Arthur, T. S. All for the Best; or, The Old Peppermint Man. A Moral Tale. Boston: Crosby and Nichols, 1863. Fifth Edition. 
Faded black blindstamped cloth, spine in gilt, 4 3/4 x 6 inches, 130 pp., tight, foxing/smudges throughout. Good. Hardcover.
One of the Uncle Sam's Library for Boys & Girls series.
The story of a hermit, a miser known as "The Peppermint Man" because he sold herbs and essences that he made himself. He breaks his leg, and his subsequent change of heart leads him to take care of his granddaughter.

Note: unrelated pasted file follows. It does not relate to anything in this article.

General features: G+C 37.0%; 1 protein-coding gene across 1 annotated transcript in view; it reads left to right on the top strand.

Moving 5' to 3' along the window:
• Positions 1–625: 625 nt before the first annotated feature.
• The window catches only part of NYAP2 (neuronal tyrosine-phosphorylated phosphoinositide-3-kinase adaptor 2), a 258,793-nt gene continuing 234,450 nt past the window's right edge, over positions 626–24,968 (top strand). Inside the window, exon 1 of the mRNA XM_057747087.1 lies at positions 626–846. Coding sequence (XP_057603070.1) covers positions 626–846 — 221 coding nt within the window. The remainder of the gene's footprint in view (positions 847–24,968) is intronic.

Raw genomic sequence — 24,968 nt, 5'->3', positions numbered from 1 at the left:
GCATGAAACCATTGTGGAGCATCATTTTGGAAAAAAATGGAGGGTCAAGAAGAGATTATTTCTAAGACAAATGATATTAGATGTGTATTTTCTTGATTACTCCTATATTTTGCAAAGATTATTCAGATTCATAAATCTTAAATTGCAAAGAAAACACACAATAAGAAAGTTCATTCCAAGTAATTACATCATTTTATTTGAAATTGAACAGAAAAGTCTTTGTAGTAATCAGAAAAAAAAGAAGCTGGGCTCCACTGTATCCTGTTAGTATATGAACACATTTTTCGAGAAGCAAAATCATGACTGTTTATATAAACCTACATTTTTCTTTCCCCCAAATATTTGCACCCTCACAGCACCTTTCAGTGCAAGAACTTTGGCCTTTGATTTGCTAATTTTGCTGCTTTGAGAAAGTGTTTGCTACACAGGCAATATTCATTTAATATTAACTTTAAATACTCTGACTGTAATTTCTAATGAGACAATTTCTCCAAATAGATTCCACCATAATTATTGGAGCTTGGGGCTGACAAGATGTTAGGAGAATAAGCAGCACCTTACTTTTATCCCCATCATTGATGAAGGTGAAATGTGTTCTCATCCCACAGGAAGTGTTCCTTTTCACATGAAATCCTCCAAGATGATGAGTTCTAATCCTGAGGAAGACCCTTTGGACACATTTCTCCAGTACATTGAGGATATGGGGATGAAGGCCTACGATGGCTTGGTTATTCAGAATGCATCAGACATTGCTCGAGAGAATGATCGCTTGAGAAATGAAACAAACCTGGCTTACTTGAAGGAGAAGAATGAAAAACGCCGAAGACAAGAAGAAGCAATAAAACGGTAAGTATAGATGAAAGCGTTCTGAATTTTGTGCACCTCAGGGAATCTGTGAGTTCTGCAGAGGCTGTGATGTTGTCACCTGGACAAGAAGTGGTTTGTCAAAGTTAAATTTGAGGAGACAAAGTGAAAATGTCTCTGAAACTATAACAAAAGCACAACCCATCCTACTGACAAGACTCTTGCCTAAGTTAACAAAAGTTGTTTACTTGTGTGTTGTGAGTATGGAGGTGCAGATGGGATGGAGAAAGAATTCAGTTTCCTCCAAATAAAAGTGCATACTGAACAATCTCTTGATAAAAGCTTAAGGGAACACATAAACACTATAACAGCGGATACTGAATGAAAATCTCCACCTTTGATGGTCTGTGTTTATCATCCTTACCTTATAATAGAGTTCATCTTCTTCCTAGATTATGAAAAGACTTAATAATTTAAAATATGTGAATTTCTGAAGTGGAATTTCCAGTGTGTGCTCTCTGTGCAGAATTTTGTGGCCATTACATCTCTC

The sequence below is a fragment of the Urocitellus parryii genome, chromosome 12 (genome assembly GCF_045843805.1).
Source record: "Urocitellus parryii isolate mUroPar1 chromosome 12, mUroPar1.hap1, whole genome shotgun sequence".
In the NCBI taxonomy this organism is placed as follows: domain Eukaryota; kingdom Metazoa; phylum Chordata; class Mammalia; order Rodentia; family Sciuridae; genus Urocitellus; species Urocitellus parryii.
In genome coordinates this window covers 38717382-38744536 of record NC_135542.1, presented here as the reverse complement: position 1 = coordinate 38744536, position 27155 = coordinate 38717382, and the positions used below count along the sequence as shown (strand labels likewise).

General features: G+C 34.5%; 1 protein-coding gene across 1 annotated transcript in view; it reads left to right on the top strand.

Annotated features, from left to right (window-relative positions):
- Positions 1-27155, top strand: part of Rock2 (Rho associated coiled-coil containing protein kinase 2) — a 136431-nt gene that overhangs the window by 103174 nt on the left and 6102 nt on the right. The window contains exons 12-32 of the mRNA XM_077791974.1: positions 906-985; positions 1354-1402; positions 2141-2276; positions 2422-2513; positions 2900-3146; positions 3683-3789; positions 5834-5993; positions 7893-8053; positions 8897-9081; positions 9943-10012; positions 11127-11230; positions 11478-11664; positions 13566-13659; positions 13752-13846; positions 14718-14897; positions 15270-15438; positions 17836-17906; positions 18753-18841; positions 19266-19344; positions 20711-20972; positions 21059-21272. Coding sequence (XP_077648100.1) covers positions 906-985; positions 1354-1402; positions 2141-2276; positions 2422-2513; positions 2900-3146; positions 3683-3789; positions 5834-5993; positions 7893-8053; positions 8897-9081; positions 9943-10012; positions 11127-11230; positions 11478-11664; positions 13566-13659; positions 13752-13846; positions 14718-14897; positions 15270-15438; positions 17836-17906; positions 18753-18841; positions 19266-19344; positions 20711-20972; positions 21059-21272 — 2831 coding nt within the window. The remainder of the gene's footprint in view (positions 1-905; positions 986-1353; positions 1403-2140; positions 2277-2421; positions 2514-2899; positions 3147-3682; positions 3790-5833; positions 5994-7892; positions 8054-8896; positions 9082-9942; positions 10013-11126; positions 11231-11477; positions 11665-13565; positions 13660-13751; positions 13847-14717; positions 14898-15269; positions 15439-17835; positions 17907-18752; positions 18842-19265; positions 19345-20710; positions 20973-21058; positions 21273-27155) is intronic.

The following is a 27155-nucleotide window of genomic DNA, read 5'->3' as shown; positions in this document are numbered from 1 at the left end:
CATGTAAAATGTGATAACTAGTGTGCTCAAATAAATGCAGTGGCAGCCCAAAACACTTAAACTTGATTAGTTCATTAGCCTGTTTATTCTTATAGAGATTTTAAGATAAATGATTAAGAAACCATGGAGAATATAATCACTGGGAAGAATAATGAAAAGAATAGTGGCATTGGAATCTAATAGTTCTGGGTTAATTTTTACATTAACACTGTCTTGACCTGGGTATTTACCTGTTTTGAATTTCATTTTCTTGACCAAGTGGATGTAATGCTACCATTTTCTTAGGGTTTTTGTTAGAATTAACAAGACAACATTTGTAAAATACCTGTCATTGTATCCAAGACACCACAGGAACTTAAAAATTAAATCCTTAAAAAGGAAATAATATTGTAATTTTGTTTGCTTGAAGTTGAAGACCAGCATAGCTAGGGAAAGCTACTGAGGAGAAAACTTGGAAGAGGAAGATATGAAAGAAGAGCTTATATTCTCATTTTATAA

Timothy Shay Arthur (1809-1885), American author and editor, born near Newburgh, NY, his family moved to Baltimore in 1817, and about 1840 he took up his permanent home in Philadelphia. Arthur wrote hundreds of stories, moral tales of respectability, and was best-known for his wildly successful Temperance tale, Ten Nights in a Bar Room and What I Saw There. His stories were published in several of the popular magazines of the time, and he began his own Arthur’s Home Magazine in 1852. His periodical Children’s Hours merged with St. Nicholas.
“In the princely mansions of the Atlantic merchants and in the rude log cabins of the backwoodsman the name of Arthur is equally known and cherished as a friend of virtue.” – Graham’s Magazine.
“The most popular of all our American authors on domestic subjects.” – Godey’s Lady’s Book.